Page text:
David Boudia
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David Boudia: ‘Silver is like a thorn in the side’

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David Boudia stood on the pool deck at the Indiana University Natatorium content with his performance at USA Diving’s Winter Nationals.

He didn’t need three perfect 10s to prove he’s still the best American in the sport or another national championship to illustrate he’s on top of his game starting another crucial year.

Instead, the 26-year-old defending Olympic champion has learned there are more important things in life than simply impressing judges and having shiny, new medals draped around his neck. So as Boudia embarks on his third, and perhaps final Olympics quest, he’s focused on bigger issues such as professional satisfaction and family security.

“I accomplished a huge goal [in 2012] and that’s still the goal in 2016,” Boudia said after winning his 20th national title in December. “But I’ve put that up on a shelf. This is my job now.”

In the pool, not much has changed.

Boudia is likely to be the most experienced diver on this year’s U.S. men’s team, and he’s still the Americans’ best chance to again break up the Chinese dynasty. At the 2012 London Games, the Chinese took gold in both synchro events and silver in both individual events. This year, they’ll try to reclaim gold in the springboard after a streak of four straight Olympic golds ended in 2012, and reigning World champ Qiu Bo will try to dethrone Boudia in Rio.

Since London, Boudia’s life is completely different.

Two months after becoming the first American male diver to win Olympic gold in two decades, he married his girlfriend, Sonnie Brand. In September 2014, they welcomed their first child, Dakoda.

Along the way, Boudia picked up endorsement deals, served as a judge on Greg Louganis‘ reality television show “Splash” and teamed with a new partner, Purdue’s Steele Johnson, in platform synchro.

Yet even as some tried to turn Boudia into a budding celebrity, his small-town charm and down-to-earth personality never allowed him to be anything more than grounded and motivated.

“He really has a different perspective going into ’16,” Johnson said. “He’s not trying to please himself. He can see when I start to dive for myself and when he sees that, he pushes me the other way.”

Boudia certainly has not lost his passion or penchant for excellence.

He still wants to become the first American male since Louganis in 1988 and the fourth American in history to defend his gold medal in the platform. He’d also like to become to be the first U.S. man to earn a second medal in platform synchro after taking bronze with Nick McCrory in 2012.

The results since then have been frustrating.

He earned bronze at the diving world series event in Dubai in 2014 and individual silvers on platform at the 2013 and 2015 World Championships. For Boudia, that wasn’t good enough.

“A silver is like a thorn in the side,” Boudia said.

Even for a man who has one of the most impressive resumes in diving history.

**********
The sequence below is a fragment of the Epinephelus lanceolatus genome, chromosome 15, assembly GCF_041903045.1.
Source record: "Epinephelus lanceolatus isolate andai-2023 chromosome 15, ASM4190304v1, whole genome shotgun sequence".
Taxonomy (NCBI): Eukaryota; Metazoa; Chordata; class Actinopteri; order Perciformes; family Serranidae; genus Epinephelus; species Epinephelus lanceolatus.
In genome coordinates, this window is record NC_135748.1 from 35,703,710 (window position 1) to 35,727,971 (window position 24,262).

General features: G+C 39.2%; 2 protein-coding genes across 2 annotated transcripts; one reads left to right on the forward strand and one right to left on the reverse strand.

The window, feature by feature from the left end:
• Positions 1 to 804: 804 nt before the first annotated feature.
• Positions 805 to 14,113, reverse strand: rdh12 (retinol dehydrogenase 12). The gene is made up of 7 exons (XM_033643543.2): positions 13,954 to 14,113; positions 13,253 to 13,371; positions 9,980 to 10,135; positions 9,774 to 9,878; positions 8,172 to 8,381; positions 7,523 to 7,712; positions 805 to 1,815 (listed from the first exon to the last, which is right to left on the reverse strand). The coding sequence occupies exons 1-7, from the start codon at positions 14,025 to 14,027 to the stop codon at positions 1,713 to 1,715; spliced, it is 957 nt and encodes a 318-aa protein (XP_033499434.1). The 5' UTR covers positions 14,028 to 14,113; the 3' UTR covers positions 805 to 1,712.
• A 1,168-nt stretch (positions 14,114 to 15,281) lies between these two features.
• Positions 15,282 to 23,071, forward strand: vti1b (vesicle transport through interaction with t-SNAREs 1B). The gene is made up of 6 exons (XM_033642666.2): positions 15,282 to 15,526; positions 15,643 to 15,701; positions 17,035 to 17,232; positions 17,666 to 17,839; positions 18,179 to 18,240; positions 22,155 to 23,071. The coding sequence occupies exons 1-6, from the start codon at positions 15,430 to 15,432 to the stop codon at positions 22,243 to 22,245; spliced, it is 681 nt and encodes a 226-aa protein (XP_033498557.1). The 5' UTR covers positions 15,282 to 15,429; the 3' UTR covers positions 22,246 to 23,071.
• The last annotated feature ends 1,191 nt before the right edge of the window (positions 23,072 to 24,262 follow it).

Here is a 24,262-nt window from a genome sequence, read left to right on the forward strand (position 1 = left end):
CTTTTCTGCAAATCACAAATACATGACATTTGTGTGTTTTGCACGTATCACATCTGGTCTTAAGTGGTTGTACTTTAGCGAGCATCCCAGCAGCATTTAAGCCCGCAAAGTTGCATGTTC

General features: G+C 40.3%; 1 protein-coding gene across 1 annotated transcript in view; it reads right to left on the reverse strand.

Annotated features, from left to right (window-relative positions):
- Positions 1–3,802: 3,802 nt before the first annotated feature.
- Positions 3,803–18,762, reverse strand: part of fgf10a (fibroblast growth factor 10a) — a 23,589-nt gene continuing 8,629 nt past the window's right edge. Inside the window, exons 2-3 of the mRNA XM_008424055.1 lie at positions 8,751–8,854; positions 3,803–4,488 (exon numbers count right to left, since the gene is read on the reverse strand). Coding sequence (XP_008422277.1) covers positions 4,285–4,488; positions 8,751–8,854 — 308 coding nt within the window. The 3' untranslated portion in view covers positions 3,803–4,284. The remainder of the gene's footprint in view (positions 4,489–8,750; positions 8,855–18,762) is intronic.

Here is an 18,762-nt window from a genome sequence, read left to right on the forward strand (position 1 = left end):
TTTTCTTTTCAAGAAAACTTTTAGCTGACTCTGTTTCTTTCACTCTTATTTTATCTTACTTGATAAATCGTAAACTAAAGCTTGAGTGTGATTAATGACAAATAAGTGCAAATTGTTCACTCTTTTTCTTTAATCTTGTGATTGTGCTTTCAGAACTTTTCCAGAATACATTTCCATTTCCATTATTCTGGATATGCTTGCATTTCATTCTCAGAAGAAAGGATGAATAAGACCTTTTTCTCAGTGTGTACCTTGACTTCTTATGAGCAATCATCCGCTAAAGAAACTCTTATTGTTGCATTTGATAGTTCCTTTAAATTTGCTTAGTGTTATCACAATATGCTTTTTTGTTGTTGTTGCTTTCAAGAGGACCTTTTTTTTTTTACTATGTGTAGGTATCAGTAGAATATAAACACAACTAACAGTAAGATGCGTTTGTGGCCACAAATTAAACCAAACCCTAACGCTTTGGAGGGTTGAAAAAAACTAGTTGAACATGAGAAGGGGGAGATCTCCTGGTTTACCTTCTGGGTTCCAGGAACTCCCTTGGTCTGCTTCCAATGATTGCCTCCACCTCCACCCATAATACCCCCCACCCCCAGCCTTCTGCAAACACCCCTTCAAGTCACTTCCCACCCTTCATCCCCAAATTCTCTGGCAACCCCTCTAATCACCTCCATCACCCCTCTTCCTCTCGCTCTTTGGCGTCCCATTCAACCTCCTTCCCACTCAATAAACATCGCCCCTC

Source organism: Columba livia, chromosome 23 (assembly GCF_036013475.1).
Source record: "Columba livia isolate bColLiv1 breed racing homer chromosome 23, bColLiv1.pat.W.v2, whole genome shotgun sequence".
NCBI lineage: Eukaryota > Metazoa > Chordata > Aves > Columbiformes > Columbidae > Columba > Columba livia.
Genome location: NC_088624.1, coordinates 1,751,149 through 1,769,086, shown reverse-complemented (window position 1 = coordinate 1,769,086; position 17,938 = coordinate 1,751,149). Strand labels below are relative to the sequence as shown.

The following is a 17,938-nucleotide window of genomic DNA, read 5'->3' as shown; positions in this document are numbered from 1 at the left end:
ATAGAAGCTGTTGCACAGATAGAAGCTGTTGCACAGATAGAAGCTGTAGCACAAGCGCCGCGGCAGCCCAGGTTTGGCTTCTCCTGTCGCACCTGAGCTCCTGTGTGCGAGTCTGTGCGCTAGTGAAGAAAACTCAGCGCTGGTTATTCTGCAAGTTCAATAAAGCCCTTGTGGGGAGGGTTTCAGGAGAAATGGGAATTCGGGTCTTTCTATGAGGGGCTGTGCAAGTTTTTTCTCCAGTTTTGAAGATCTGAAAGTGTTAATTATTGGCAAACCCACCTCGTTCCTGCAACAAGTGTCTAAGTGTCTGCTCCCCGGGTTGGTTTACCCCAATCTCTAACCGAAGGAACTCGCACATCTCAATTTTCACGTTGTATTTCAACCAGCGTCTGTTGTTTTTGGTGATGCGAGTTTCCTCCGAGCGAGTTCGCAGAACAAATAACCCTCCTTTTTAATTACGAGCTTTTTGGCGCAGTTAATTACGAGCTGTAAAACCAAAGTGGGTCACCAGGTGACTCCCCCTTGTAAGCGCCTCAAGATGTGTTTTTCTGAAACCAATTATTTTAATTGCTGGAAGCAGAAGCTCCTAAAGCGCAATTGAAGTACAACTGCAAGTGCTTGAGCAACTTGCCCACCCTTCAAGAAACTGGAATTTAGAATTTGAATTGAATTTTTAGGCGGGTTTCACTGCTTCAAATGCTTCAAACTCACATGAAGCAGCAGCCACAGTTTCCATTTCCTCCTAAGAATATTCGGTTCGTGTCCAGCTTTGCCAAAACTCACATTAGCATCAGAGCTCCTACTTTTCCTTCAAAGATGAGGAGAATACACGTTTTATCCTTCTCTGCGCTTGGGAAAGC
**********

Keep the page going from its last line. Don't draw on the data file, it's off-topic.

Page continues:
In addition to winning two Olympic medals, the Purdue alum owns six NCAA titles, was named the nation’s best college diver in 2009 and 2010 and the Big Ten’s best overall athlete in 2011. He once medaled in 10 consecutive international competitions in platform synchro and was recently named USA Diving’s Athlete of the Year for the sixth straight year and seventh time overall, both American records.

He’s even considered expanding his normal repertoire to include the springboard.

But those closest to Boudia do see a difference in his Olympic prep work this time.

“He’s at his best when he doesn’t focus on outcomes or medals or placements,” his wife said. “His priorities are different now. He’s supporting us with his abilities, and I think he’s going to let it (his career) ride as long as it goes.”

There have been other changes, too.

Sonnie, who once traveled regularly around the world with him, has scaled back her trips. Neither she nor Dakoda is expected to attend this month’s World Cup (beginning Friday on NBC Sports Live Extra), where Boudia and Johnson will try to lock up an Olympic qualifying spot for the Americans. It’s being held in the same Rio venue as the Olympics starting Friday.

After acknowledging there was a time Boudia felt his sole motivation to achieve goals was for himself, experience has taught him the most precious moments are not defined by others.

“It’s easy to get ahead of ourselves for Olympic games, and with that in mind, I think we’re right where we need to be,” Boudia said. “But now I have to be working hard for my family. Four years ago, I was working for myself.”

Dominik Paris, world champion skier, suffers season-ending injury

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Italian Dominik Paris, the reigning world champion in the super-G, suffered a season-ending ACL tear in a training crash Tuesday ahead of this weekend’s speed races in Kitzbuehel, Austria.

Paris crashed in super-G training not far from the hallowed World Cup venue, slipping into a curve and damaging his right knee. He also suffered a fibula microfracture, according to the Italian federation.

“My season ends here,” he said, according to the International Ski Federation (FIS). “Unfortunately while I was sliding, the inside ski caught too much and the ligament broke. There is not much to add. In the next few days we will evaluate, together with the medical staff, how to proceed.”

Paris won his third Hahnenkamm downhill title last year and was one of the favorites for Saturday’s downhill, the most prestigious annual race in the sport. NBC Sports Gold streams live coverage for “Snow Pass” subscribers at 5:30 a.m. ET.

Paris, 30, won a pair of downhills in Bormio in December among five total podiums this season.